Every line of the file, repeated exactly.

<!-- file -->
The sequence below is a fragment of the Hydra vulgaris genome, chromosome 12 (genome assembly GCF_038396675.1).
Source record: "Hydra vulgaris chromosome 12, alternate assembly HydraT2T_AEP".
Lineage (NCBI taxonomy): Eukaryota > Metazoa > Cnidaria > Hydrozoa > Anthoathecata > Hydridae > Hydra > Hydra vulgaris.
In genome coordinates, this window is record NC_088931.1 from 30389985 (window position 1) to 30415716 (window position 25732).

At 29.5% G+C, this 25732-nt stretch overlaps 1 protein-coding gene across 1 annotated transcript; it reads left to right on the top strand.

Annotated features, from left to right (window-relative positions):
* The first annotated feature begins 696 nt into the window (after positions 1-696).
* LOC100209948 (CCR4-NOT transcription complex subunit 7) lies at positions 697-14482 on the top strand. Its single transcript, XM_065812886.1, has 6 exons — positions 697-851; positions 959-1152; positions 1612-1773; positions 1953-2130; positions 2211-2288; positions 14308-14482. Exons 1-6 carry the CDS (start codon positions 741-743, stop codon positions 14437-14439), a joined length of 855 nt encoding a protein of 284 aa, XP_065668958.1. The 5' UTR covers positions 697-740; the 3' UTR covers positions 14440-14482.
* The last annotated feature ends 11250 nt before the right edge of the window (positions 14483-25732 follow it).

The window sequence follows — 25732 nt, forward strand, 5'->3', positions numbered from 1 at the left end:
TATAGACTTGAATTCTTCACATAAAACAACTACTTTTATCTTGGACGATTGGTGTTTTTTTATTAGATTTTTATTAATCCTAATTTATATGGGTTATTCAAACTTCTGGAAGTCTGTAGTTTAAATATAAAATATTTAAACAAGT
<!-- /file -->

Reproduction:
The sequence below is a fragment of the Hydra vulgaris genome, chromosome 12 (genome assembly GCF_038396675.1).
Source record: "Hydra vulgaris chromosome 12, alternate assembly HydraT2T_AEP".
Lineage (NCBI taxonomy): Eukaryota > Metazoa > Cnidaria > Hydrozoa > Anthoathecata > Hydridae > Hydra > Hydra vulgaris.
In genome coordinates, this window is record NC_088931.1 from 30389985 (window position 1) to 30415716 (window position 25732).

At 29.5% G+C, this 25732-nt stretch overlaps 1 protein-coding gene across 1 annotated transcript; it reads left to right on the top strand.

Annotated features, from left to right (window-relative positions):
* The first annotated feature begins 696 nt into the window (after positions 1-696).
* LOC100209948 (CCR4-NOT transcription complex subunit 7) lies at positions 697-14482 on the top strand. Its single transcript, XM_065812886.1, has 6 exons — positions 697-851; positions 959-1152; positions 1612-1773; positions 1953-2130; positions 2211-2288; positions 14308-14482. Exons 1-6 carry the CDS (start codon positions 741-743, stop codon positions 14437-14439), a joined length of 855 nt encoding a protein of 284 aa, XP_065668958.1. The 5' UTR covers positions 697-740; the 3' UTR covers positions 14440-14482.
* The last annotated feature ends 11250 nt before the right edge of the window (positions 14483-25732 follow it).

The window sequence follows — 25732 nt, forward strand, 5'->3', positions numbered from 1 at the left end:
TATAGACTTGAATTCTTCACATAAAACAACTACTTTTATCTTGGACGATTGGTGTTTTTTTATTAGATTTTTATTAATCCTAATTTATATGGGTTATTCAAACTTCTGGAAGTCTGTAGTTTAAATATAAAATATTTAAACAAGT